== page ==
Educational Toolkits for Reconciliation

November 5, 2020

On January 24th we will celebrate the International Day of Education! Here is how one project in the Greater Toronto Area is contributing to reconciliation through education!

In collaboration with the Moccasin Identifier Project, a new online pilot project was launched in hundreds of schools in Ontario's Greater Toronto Area schools in early November. This project is the creation of educational toolkits to help educators teach and learn about Indigenous treaties, territories and history alongside their students. These educational toolkits are designed for students from Grade 1 to Grade 8, and includes learning goals and activities that take place over several days. The objectives of the Moccasin Identifier Project include the education of youth on Indigenous history and issues, the promotion of public awareness on the topic, and the creation of a network of knowledge.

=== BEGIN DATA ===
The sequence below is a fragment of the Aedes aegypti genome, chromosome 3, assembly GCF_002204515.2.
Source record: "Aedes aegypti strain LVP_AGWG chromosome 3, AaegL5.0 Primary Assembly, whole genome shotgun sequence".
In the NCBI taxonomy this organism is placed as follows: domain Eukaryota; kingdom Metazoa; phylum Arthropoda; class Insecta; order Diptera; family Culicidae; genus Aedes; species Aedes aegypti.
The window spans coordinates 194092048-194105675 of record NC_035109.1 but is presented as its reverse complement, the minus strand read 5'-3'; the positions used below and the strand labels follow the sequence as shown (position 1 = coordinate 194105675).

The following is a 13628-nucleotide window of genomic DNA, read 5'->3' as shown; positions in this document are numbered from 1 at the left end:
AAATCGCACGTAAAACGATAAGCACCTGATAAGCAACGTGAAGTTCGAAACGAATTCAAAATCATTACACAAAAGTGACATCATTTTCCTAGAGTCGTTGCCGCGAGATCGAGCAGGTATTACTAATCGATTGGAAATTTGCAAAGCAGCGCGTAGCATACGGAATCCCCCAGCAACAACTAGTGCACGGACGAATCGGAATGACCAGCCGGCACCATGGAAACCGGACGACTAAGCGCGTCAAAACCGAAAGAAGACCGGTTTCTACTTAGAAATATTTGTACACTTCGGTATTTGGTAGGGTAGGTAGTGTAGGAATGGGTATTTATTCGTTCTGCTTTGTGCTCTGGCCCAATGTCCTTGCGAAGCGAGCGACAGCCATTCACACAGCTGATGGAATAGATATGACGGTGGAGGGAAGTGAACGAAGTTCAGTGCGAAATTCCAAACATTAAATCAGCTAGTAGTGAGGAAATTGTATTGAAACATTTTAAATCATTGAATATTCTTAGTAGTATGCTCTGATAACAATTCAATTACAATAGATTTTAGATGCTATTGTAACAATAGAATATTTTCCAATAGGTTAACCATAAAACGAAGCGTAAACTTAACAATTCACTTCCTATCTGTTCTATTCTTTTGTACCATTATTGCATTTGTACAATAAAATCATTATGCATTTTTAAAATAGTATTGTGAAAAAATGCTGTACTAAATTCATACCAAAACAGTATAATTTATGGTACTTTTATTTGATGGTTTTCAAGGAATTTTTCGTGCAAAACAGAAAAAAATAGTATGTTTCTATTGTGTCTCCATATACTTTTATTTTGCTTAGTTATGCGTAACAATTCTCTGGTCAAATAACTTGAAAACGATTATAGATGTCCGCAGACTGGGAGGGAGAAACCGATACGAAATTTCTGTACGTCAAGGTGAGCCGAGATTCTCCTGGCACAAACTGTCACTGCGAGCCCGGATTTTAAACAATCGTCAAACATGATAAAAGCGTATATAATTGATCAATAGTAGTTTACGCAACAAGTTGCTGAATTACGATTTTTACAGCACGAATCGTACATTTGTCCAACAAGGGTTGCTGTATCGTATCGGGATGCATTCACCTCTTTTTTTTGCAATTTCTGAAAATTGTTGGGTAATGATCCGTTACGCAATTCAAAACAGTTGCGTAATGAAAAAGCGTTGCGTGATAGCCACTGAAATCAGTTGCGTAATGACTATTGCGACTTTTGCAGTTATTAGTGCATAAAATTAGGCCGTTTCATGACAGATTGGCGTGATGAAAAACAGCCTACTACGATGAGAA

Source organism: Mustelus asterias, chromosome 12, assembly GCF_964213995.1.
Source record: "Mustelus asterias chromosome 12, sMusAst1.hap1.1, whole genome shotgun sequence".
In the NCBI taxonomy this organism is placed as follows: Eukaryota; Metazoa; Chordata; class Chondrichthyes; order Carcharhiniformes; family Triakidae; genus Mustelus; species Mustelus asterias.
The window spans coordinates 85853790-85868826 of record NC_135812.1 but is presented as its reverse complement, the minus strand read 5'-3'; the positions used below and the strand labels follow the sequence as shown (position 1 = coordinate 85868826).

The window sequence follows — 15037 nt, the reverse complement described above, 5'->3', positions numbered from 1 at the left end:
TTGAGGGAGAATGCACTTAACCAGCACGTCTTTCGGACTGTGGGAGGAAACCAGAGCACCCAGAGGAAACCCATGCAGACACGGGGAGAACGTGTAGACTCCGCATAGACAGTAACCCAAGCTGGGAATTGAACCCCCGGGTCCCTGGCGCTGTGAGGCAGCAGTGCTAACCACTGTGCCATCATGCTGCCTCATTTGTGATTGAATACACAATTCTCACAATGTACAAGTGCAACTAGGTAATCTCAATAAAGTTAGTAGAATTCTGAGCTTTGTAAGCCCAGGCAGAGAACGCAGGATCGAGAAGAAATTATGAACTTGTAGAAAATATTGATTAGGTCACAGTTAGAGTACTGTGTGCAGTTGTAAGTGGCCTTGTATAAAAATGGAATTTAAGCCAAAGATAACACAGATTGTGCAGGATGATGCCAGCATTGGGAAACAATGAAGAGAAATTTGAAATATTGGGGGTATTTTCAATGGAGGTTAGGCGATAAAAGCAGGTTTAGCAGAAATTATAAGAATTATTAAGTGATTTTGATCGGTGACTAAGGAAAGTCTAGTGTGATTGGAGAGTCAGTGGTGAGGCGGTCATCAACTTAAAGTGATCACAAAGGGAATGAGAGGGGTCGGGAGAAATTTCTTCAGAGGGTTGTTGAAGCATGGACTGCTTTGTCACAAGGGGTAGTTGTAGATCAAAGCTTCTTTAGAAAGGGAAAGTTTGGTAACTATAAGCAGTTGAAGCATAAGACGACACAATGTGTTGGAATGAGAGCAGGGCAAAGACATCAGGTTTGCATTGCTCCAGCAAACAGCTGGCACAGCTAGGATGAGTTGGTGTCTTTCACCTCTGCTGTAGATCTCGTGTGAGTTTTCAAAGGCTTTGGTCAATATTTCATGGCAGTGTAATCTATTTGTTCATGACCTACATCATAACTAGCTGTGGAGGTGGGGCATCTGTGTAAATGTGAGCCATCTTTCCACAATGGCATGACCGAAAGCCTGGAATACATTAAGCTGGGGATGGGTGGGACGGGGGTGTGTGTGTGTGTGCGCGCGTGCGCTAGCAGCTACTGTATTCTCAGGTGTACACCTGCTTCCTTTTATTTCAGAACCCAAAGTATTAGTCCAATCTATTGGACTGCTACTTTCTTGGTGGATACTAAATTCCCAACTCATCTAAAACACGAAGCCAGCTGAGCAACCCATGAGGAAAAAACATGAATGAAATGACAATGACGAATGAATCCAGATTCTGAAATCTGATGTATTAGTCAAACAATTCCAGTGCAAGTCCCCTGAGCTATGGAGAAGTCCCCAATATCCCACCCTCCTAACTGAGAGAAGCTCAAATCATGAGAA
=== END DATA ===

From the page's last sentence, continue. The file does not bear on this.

While these resources are accessible for free online on the Moccasin Identifier Project, Carolyn King - the toolkit developer, says that this collaboration with schools is important. This is because "these large-scale changes are dramatic and help remind the general public of Indigenous presence on these lands. Treaty teachings are important for all ages." Previously, the Moccasin Identifier Project taught in schools only through booking school visits with individual schools.

In Grade 1, teachings focus on good friendships and promises, and how communication is needed to mend a broken promise and regain trust. The lessons connect the dots to treaty relationships. This learning continues until Grade 8. In Grade 8, students learn about short and long-term Indian Act impacts, dehumanizing legislation, and the role the act plays in colonization. Students will also explore reconciliation.

The kit also recommends that teachers speak directly with any Indigenous students and their families to inform them about upcoming subject matter, like residential schools, the Indian Act, and colonial structures. It aims to open honest discussion about Canada's history, and the work that must still be done for Reconciliation.

The Moccasin Identifier Project has also made their toolkits available for free to the public! You can learn more about these educational toolkits and find them on their website here.